We talk a lot at RIFT about claiming expenses for the uniforms you wear for work. When you’re an employee, you can often claim tax relief against the cost of cleaning, repairing or replacing any clothes you only use for work.

But what if you’re self-employed and your job requires a different uniform every time you show up – a schoolgirl one night and a nurse the next? That’s the weirdly heated argument HMRC’s been having with Gemma Daniels, a former dancer at Stringfellows. Following the advice of her accountant, Ms. Daniels had racked up £10,500 in tax relief over 9 years for the essentials of her trade. We’re talking about specialised costumes, tanning sessions, make-up and so on. Apparently, the taxman didn’t think those costs were paid wholly and exclusively for the purposes of her job. For the most part, however he was wrong.

It started with a letter from HMRC, called a Schedule 36 information notice. It was basically a request for evidence to back up her tax refund claims. She’d kept decent records, but not decent enough to close the investigation. When the dust settled, Ms. Daniels was hit with a demand for over £10,500 in underpaid tax and penalties.

Rejecting an offer of a settlement (and ditching her old accountant), Ms. Daniels decided to get the whole mess straightened out in an appeal. HMRC’s position was simple – if slightly weird. The costumes, make-up and beauty treatments didn’t count as deductible expenses because they could be used outside of work.

You read that correctly. The taxman argued that see-through and skimpy, sequin-studded costumes and sexy uniforms provided enough warmth and decency to count as everyday clothing.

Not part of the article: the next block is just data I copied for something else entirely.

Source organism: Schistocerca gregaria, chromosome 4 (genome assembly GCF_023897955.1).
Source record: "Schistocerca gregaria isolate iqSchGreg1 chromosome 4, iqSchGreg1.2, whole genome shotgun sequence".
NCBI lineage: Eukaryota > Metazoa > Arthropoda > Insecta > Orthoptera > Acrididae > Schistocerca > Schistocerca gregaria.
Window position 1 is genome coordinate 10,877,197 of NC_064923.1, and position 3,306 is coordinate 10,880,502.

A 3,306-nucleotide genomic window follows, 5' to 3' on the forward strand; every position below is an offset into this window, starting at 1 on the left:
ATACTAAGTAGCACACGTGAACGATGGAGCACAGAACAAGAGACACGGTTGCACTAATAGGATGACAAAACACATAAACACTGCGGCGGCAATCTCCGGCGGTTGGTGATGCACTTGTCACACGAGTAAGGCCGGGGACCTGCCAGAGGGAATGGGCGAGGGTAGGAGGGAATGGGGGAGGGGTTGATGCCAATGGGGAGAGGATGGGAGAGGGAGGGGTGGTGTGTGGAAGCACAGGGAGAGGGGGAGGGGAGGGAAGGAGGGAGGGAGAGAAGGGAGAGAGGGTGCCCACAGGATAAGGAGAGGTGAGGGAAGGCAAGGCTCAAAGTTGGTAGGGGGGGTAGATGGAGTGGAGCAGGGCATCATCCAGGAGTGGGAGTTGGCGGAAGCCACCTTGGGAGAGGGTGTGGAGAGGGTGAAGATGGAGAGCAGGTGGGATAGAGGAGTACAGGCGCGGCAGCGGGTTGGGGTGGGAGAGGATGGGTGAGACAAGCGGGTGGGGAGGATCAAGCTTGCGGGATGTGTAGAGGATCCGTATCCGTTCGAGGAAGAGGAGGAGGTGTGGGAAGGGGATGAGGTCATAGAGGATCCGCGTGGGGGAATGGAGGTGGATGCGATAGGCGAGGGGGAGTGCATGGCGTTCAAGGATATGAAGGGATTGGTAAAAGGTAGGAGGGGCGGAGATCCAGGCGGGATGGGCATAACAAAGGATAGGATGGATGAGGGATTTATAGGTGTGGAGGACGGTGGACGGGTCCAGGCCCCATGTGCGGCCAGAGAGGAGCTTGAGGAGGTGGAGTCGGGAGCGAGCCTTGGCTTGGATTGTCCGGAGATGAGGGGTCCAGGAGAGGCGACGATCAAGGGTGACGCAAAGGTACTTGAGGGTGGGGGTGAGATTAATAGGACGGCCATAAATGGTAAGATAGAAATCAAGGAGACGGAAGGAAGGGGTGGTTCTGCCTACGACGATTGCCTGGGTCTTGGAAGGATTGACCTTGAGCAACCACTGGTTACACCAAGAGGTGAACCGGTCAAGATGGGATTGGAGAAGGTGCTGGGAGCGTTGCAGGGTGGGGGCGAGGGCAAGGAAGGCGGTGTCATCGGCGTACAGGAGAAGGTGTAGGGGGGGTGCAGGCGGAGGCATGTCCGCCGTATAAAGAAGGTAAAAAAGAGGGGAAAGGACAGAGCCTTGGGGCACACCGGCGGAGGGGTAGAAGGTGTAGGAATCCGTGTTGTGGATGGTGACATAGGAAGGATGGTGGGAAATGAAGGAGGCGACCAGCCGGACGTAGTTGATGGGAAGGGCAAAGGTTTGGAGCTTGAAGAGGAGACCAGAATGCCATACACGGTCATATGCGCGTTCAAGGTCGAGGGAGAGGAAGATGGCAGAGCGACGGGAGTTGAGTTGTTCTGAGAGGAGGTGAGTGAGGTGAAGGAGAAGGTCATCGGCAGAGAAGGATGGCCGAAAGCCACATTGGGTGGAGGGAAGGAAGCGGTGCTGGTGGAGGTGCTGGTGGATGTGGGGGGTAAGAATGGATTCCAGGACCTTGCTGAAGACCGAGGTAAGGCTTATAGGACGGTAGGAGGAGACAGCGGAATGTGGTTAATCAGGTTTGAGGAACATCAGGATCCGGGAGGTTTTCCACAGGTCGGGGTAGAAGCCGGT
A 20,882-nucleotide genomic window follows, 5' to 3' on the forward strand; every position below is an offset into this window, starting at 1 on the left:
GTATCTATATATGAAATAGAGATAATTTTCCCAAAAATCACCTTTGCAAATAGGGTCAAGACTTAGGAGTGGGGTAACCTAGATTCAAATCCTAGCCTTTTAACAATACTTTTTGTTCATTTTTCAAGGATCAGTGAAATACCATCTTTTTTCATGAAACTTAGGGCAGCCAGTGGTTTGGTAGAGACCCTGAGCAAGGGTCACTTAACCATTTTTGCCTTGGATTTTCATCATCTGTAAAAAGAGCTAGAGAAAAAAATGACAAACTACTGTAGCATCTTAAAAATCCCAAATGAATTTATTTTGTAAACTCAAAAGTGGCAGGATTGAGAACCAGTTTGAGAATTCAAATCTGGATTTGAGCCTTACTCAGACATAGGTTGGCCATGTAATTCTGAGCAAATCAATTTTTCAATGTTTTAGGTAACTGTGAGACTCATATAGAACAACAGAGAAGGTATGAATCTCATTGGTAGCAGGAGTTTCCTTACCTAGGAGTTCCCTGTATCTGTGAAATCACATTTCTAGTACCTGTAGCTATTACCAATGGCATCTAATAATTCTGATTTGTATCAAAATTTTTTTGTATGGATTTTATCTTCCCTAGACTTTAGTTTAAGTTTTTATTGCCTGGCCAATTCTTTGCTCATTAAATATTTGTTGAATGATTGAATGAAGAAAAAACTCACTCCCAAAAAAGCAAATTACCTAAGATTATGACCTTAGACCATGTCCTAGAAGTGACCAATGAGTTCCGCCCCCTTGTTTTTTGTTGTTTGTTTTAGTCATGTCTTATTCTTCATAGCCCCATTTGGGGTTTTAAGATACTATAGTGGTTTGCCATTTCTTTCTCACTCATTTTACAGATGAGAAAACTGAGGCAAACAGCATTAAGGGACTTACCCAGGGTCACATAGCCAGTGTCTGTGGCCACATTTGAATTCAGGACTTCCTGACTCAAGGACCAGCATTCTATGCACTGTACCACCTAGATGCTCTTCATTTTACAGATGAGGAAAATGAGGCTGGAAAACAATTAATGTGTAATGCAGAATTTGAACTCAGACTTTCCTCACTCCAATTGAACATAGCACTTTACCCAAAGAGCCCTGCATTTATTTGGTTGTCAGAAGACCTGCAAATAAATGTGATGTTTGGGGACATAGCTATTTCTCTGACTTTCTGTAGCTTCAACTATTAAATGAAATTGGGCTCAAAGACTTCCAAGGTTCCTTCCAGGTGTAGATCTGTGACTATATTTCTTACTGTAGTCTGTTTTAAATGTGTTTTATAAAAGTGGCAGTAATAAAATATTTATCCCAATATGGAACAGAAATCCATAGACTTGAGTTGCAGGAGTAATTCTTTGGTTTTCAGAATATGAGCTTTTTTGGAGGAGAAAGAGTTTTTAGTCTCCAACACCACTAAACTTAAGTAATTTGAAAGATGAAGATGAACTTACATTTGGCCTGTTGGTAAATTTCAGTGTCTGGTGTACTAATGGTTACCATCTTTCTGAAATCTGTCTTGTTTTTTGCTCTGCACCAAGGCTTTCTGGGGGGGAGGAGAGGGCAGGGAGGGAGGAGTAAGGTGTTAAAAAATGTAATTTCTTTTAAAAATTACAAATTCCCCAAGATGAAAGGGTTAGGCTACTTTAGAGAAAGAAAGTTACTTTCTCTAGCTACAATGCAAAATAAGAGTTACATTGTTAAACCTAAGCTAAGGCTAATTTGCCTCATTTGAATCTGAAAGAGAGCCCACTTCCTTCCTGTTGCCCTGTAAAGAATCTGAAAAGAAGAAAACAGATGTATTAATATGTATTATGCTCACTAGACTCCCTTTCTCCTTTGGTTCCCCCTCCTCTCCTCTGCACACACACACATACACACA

The judge in the case decided against HMRC, since a Stringfellows dancer’s appearance is absolutely central to their work. Therefore the taxman could no more claw back her refund than if she’d been playing a pirate in a pantomime.

Things didn’t all swing her way, though – and this is why it really does pay to get specialist help when you’re claiming refunds. As part of her expenses, Ms. Daniels had claimed for travel from home to work. The judge ruled that those expenses shouldn’t have counted toward her tax refund. Even so, the huge tax bill she’d been handed was stripped down and – for once – it was the taxman’s turn to be caught with his trousers down.

Whatever you wear for work, talk to us before you make a tax rebate claim. We’re the UK’s leading tax experts, so even if you take your clothes off for a living, you’re always covered with RIFT. Fin out if you're due a tax back today with our tax refund calculator.